And that was it! The label decals took a total of three hours to completely dry and cure, and once they did, they looked so professionally finished!
The label was 100% seamless and I appreciated that they had a such a clean finish.
Speaking of clean, the label instructions do indicate that you can add a clear coat of poly to the top of the decal to extend the life and allow for heavier scrubbing of the containers. I didn't want to put poly near our food, so I opted to leave them without. I have already wiped these down with a damp towel and they seem quite durable, so I am hopeful that they will hold up to gentle hand-washings down the road.
And then this happened....
Again, imagine my forehead and my palm meeting at this very moment. My poor head right? Suddenly it didn't matter how beautiful the spice labels were, I placed them too far down the side of the jar to completely read them while in the drawer. Ugh and oops!
The first set of labels were already cured, so I left them and just flipped the jars over to add a second label at the correct height on the other side. I guess the bonus is that the jars are now labeled from both sides so there will never be any confusion about what is being used.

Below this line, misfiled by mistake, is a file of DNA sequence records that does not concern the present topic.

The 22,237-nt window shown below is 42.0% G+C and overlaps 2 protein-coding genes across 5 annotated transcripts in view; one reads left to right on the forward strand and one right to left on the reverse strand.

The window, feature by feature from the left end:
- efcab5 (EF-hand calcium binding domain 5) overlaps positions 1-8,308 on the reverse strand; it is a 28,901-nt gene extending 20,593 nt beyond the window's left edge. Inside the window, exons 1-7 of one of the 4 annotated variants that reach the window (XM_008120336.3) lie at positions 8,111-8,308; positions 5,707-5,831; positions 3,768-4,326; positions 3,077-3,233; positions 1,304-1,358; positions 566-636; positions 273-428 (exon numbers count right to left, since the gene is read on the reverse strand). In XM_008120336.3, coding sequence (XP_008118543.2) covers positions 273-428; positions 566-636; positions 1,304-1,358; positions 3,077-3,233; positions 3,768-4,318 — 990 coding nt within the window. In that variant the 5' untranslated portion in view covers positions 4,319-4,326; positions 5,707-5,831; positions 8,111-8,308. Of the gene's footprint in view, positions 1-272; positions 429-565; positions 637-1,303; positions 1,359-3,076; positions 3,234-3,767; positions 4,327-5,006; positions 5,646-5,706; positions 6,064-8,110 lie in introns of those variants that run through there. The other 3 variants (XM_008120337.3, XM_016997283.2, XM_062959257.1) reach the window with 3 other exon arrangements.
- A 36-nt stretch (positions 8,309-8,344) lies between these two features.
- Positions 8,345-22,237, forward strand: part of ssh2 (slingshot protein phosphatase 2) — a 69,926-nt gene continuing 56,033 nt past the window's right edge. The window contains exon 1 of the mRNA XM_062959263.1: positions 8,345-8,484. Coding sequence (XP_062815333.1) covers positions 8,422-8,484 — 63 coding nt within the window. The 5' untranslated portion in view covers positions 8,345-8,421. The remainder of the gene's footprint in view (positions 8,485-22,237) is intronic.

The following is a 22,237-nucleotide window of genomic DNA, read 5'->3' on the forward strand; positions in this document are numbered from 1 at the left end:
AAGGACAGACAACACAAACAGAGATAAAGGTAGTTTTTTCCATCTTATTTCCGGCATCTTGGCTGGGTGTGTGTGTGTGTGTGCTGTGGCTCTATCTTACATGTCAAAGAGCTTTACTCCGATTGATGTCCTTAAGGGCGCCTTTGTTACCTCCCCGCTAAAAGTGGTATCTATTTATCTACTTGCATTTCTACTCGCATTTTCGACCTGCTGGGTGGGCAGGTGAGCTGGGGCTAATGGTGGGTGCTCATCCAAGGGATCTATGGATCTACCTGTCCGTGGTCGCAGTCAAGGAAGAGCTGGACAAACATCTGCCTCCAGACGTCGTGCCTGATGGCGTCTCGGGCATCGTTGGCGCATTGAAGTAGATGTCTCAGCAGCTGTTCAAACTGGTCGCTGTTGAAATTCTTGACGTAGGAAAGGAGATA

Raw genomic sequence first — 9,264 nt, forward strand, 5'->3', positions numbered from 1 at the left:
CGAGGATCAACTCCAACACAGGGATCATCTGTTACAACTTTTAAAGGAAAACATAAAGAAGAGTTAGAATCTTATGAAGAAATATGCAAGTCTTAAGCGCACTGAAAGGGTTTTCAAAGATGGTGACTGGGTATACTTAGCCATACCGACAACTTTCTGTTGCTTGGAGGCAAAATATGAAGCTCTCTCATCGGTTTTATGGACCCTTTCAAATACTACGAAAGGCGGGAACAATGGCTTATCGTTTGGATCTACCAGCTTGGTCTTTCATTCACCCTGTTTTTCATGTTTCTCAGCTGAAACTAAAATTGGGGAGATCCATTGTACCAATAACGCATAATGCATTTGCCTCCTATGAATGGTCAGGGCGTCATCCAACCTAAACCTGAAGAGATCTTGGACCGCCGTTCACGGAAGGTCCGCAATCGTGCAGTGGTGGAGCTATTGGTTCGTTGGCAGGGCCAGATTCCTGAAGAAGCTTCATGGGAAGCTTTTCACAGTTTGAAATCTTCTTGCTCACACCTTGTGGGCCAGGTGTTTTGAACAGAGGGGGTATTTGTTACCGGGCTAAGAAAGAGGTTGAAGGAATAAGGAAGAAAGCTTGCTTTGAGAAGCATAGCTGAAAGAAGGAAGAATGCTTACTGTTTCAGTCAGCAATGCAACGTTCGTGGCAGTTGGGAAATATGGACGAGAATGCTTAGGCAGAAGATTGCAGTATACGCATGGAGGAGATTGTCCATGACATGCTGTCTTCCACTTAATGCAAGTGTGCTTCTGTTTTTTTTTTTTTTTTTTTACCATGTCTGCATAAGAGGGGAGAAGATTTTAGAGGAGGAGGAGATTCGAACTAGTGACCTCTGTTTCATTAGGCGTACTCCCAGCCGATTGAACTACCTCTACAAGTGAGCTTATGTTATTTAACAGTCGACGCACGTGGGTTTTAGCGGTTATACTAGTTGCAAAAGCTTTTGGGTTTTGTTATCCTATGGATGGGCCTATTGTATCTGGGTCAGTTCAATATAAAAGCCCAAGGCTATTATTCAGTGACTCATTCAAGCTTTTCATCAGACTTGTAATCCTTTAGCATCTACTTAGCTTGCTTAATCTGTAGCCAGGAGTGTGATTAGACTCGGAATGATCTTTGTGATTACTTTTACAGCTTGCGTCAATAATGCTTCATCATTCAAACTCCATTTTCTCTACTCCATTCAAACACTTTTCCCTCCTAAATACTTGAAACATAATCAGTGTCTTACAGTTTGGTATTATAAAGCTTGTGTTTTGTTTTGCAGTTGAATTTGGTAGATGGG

SO much better! I fell right back in love with this labeling solution and then I asked Bryan for a head rub.
The labels are pretty fabulous and overall really easy to read, however, they do get lost slightly in some of those busier, dark spices. The good thing is that these labels can be whatever you want them to be, and you can change the color of the labels just by changing the font color on your computer. Lighter colored labels will work better with darker spices, while darker wording really pops against lighter spices.
I also alphabetized them to be sure they are even easier to find in a "pinch".
So once again, not a smooth as silk project, but a hooray worthy happy ending! And although it took me a tiny bit of trial and error, it was extremely simple (which you know I love). In fact, I can't wait to re-label my cleaning bottles and pretty much everything else in our home now! I feel like a kid with a new toy...
When I was finished with the labeling, I added the expiration dates to the bottom of each jar with a dry erase marker (similar to what I just did with my makeup). A few of the original spice containers had some leftover spices that didn't fit into the new jars, so those are temporarily stored in a basket in another cabinet for future refilling. Once they are gone, we will just start purchasing our spices in smaller amounts that accommodate the sizes of the new jars. Now we can really "spice" things up in the kitchen! OK, enough cheese, I am off to open and close the new drawer a few times to enjoy the small amount of kitchen progress.
I would love to know if you have ever given decal paper a try and what you thought of it?
**Update! In typical Jen fashion, one of my labels had an incorrect spelling. I tried scrubbing off the label with a wash rag and it didn't budge (great news for future cleanings!). However, I was able to carefully scrape off the label and update it very easily with a new decal. A small blessing in disguise I suppose, now I know that I have some flexibility with the system in the future. Thanks for catching that friends!